State will use $400 million to help meet water standards, curb runoff, reduce pollution and address harmful effects of farm chemicals
Pennsylvania residents voted Nov. 4 to allow the state to borrow $400 million to repair and upgrade water and sewer systems, the Associated Press (AP) reported.
The “yes” votes were leading by a ratio of nearly 2 to 1, with 84% of precincts reporting.
The funds would be used to help water plants throughout the state meet federal standards for discharge into the Chesapeake Bay, as well as curb storm water runoff, reduce pollution and address environmental effects of farm chemicals.
Companion legislation that passed the General Assembly this year diverted slot-machine gambling proceeds to repay $800 million in borrowing, and will fund work on water and sewer systems, improve flood control and increase safety at high-hazard dams.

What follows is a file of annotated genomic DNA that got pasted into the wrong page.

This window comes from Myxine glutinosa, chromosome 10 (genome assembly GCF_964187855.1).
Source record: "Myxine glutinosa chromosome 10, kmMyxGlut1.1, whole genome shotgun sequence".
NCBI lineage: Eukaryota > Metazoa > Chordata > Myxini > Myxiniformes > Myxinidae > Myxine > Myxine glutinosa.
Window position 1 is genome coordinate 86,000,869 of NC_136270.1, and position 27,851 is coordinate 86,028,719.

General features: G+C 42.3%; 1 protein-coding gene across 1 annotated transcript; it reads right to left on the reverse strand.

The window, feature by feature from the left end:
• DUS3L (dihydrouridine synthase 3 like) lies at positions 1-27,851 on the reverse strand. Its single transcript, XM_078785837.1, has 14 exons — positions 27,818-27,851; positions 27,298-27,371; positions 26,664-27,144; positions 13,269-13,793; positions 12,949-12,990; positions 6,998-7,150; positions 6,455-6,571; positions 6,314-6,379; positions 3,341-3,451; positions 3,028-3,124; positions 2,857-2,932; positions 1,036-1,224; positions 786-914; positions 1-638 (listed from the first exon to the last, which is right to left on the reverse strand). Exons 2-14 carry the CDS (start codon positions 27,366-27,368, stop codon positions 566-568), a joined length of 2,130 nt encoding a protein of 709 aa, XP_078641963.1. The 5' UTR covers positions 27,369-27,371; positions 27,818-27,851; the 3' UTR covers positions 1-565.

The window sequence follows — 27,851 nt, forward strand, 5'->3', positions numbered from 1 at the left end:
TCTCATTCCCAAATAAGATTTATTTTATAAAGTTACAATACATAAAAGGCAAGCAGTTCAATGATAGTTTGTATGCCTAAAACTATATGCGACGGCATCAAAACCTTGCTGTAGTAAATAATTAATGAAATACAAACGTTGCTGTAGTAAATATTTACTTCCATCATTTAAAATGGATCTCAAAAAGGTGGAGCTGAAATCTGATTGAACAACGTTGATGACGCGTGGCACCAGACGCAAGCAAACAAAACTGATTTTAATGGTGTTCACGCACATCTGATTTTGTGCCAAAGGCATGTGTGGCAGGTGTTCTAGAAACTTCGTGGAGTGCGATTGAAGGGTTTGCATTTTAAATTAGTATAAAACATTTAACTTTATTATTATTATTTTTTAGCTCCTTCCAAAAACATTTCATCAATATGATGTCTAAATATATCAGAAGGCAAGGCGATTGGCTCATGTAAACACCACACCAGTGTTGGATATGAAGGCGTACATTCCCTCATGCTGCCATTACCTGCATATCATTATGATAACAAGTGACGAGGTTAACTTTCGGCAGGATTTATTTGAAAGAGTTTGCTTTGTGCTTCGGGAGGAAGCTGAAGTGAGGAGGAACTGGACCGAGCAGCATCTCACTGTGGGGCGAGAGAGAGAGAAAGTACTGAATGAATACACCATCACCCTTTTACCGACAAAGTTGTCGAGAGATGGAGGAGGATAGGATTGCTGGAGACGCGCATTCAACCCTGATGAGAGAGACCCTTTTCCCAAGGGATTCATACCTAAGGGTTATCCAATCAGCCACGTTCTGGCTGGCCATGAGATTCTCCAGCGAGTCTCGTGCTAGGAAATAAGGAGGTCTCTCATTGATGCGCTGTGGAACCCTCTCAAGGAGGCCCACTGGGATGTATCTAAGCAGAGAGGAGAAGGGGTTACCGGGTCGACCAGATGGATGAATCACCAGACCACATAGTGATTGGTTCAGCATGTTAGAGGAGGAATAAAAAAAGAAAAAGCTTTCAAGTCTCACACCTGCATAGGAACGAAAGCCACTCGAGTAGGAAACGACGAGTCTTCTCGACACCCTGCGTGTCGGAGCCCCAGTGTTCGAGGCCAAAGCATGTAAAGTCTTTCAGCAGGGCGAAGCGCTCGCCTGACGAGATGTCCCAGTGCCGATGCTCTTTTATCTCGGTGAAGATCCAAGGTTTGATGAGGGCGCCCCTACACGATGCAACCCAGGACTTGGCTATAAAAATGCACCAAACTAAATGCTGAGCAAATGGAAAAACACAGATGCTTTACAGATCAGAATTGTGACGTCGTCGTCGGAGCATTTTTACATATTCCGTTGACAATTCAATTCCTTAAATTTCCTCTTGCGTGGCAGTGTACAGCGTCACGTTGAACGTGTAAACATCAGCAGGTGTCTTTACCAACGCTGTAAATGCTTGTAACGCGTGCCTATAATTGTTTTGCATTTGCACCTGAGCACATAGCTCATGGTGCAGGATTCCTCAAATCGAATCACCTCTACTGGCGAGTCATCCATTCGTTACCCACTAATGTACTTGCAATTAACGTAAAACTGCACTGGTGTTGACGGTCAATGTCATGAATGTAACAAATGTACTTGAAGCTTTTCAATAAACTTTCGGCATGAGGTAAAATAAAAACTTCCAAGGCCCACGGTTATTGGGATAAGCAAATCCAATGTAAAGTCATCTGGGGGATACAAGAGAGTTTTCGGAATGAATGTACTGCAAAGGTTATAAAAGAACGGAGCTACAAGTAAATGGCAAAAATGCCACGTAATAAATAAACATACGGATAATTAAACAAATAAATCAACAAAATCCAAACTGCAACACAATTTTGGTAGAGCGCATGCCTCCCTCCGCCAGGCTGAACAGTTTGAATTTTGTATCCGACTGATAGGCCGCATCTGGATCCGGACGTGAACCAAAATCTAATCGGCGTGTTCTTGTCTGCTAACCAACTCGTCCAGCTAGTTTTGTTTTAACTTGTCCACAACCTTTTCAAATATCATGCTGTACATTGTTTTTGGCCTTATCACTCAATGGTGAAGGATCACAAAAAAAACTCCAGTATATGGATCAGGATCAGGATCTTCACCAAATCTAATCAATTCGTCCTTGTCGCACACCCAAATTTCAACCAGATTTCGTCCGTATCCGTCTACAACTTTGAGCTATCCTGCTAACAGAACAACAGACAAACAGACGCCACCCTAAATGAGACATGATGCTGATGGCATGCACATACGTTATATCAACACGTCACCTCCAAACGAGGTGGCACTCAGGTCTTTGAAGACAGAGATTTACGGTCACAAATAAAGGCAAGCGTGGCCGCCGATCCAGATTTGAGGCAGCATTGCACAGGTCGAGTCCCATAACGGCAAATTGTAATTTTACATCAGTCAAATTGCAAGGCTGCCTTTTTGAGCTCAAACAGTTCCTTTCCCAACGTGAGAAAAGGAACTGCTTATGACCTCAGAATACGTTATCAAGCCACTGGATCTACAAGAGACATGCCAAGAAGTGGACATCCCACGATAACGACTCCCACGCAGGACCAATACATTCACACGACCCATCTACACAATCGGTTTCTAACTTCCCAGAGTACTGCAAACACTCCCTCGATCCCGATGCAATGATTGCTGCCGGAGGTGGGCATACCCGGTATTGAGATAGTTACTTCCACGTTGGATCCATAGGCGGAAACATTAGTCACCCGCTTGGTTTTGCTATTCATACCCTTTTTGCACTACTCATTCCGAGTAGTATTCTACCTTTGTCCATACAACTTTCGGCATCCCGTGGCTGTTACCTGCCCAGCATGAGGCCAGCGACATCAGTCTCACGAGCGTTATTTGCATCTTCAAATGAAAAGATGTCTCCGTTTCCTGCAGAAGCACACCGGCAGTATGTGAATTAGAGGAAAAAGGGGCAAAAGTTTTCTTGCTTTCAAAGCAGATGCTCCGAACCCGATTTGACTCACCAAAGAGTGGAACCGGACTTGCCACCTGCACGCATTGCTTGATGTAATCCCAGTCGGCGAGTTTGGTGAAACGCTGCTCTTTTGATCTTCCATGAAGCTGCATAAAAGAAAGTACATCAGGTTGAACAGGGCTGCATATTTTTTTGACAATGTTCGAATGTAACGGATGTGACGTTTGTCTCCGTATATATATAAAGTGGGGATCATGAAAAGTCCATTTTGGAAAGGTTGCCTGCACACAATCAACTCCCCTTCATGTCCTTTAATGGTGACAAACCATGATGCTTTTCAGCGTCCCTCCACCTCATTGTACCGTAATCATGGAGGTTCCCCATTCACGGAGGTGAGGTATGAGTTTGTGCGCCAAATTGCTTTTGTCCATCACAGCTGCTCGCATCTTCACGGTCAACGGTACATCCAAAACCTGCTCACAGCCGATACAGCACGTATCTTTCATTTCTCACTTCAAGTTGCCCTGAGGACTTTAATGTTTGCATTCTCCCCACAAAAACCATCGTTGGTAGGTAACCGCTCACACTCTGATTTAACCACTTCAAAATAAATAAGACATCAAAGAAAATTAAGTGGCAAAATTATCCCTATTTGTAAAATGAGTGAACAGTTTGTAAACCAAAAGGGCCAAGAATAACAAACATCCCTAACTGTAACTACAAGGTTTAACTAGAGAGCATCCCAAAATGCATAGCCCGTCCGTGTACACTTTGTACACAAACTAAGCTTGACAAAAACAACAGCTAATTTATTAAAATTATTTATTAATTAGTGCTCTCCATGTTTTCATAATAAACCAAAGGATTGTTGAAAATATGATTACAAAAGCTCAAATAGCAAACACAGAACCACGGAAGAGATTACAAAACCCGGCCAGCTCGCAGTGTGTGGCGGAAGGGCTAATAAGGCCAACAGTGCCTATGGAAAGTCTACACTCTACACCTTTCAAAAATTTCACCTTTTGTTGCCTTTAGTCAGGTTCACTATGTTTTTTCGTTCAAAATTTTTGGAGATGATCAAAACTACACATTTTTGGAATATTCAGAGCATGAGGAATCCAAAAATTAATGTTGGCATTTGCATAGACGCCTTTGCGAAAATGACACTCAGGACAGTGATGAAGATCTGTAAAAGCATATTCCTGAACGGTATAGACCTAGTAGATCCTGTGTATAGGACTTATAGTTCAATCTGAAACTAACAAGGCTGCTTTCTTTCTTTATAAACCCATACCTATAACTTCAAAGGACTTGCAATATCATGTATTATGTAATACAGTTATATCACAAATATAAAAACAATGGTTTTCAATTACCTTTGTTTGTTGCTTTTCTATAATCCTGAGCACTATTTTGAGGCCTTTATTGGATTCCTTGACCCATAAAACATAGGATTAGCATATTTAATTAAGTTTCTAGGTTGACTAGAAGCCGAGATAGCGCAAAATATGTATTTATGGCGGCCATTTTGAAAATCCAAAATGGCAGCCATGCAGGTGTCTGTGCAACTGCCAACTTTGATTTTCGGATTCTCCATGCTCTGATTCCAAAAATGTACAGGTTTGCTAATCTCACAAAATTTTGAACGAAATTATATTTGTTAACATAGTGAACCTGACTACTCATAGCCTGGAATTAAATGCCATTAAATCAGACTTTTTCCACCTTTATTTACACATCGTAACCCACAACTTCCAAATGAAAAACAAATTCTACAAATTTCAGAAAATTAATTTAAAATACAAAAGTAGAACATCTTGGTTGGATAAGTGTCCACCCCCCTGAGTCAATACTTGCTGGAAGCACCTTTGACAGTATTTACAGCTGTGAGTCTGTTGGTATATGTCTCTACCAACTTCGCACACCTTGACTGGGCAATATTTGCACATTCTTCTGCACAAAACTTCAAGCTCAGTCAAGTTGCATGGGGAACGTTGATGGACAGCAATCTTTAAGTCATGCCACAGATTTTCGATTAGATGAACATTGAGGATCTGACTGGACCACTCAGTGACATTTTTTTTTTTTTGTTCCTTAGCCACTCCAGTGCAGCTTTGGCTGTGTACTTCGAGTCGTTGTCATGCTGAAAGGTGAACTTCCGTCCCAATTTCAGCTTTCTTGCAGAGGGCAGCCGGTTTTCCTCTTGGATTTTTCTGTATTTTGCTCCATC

A report released last week puts the price tag for repairs across the state at $36.5 billion over the next 20 years, the AP reported. With operation, maintenance and debt service added, the cost grows to $113.6 billion.
"This is about making sure our streams and rivers are not polluted with raw sewage, about making sure the tap water we rely on is safe," said John Hanger, acting secretary of the state Department of Environmental Protection.
"Unfortunately, right now we have too much raw sewage going into rivers," Hanger said. "In some cases, and I'm only slightly exaggerating, the pipes leak more water than they carry."
Hanger said the $400 million in funding would also provide 12,000 jobs.